It was the little things that meant most to Curtis Cheng – switching the TV off at dinner, cherishing his wife’s first gift and being positive at work.
The husband, father and NSW police employee has been remembered as a gentle man who had a quiet passion for serving others, before he was killed by a 15-year-old terrorist outside Parramatta police headquarters.
More than 1500 people farewelled the 58-year-old at a funeral service at St Mary’s Cathedral in Sydney on Saturday morning, more than two weeks after the shooting.
Mr Cheng’s son Alpha described how his father had worked two jobs in Hong Kong while studying accountancy to give his family, including wife Selina and daughter Zilvia, a chance at life in Australia.
“Dad was a tremendously dedicated and patient person,” he told mourners during the eulogy.
He said although his father was a calm man, he knew how to have fun.
“Back in the 70s, he won a disco-dance marathon by dancing nonstop for over 24 hours,” Alpha Cheng said after describing his father’s dancing antics at a police gala.
The best way to pay tribute to his dad’s life was to follow his example, Alpha said.
“We need to do the little things for the people around us … if we all do that little bit more as dad did in his life, I believe we can live in a more gentle and harmonious world.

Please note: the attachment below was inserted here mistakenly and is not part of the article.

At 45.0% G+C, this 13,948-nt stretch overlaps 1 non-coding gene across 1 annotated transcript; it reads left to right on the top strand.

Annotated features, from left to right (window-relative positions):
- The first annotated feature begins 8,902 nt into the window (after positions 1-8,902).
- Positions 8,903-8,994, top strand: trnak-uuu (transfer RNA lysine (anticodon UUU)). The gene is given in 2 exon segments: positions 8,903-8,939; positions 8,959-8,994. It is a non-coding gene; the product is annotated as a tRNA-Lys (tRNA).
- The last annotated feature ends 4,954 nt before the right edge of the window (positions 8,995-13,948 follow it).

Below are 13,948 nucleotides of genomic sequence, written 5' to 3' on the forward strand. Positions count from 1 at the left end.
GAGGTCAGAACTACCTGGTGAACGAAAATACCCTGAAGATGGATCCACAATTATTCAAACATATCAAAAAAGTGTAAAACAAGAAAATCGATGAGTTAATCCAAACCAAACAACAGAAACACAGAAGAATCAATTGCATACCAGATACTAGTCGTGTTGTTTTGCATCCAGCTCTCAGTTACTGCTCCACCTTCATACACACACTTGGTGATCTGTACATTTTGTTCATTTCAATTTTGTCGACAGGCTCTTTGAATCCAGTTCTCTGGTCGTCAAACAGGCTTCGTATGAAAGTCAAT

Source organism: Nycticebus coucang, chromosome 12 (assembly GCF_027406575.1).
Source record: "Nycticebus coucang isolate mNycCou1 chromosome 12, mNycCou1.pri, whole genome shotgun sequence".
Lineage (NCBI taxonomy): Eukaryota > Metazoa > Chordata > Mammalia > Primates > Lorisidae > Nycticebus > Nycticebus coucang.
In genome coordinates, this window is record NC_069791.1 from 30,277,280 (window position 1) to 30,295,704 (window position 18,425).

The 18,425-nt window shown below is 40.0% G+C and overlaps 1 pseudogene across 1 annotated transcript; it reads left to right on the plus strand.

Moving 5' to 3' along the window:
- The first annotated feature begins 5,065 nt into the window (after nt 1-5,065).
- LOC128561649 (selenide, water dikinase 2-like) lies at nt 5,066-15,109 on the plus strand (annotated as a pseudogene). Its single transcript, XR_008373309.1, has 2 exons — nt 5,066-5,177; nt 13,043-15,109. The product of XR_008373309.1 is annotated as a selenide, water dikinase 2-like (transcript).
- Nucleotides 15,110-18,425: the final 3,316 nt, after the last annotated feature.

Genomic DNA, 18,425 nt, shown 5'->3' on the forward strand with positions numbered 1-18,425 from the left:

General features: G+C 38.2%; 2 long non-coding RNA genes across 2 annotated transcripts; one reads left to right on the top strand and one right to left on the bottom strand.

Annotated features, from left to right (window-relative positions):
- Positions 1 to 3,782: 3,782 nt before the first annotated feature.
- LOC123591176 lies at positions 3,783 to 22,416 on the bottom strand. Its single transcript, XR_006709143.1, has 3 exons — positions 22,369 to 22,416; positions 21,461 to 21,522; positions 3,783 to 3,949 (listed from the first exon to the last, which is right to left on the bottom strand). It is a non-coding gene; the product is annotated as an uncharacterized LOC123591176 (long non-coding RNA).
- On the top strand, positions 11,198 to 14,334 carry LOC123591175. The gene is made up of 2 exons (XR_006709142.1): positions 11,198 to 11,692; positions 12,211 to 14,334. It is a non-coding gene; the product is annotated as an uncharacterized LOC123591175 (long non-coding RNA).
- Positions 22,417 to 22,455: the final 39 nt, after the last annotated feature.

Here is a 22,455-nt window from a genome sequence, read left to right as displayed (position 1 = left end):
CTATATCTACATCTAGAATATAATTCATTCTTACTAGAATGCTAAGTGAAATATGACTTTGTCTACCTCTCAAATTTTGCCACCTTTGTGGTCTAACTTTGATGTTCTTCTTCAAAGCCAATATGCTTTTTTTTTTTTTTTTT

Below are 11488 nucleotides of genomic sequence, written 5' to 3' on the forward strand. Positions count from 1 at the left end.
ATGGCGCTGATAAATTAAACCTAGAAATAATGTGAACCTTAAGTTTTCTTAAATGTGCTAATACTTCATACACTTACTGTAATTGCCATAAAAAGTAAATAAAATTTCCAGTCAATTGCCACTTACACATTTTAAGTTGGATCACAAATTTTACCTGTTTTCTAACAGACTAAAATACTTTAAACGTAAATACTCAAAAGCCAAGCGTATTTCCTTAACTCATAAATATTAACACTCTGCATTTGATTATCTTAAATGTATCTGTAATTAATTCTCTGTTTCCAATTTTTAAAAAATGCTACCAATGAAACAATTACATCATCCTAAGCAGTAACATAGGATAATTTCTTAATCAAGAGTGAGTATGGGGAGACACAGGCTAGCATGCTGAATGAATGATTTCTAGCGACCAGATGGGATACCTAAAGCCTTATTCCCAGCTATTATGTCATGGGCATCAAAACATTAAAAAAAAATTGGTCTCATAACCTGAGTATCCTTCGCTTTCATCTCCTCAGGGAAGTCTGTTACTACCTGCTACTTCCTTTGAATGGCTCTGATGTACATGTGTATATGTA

“May he rest in peace.”
NSW Police Commissioner Andrew Scipione told mourners he couldn’t describe the devastation across the force, where Mr Cheng had worked as an accountant for 17 years.
“The gentlest of friends lost to an act of terror; a man, the manner of whose death stands in stark contrast to the gentle, honourable way he lived his life,” Mr Scipione said.
Mr Scipione said Mr Cheng was cherished by his colleagues who said he was “nothing but positive”.
“Curtis was one of our own, one of our friends. His circumstances are our circumstances.
“The pain and disorientation we feel at Curtis’ death is all the more acute as a result.”
Officers stood guard as their colleague’s coffin left the cathedral with a sombre drumbeat sounding during the procession and salute of an executive guard of honour.
Religious figures, including Archbishop Anthony Fisher, embraced Selina Cheng, who was supported by relatives and friends.
Also among the mourners were NSW Premier Mike Baird, Police Minister Troy Grant, NSW Governor David Hurley, Opposition Leader Luke Foley and police representatives from Australia and New Zealand.
Mr Cheng, 58, died after 15-year-old Farhad Jabar shot him as he was leaving work on Friday October 2.
Jabar died after he was shot by police at the scene.
Two men who allegedly helped the 15-year-old Jabar carry out the attack were refused bail in court on Friday.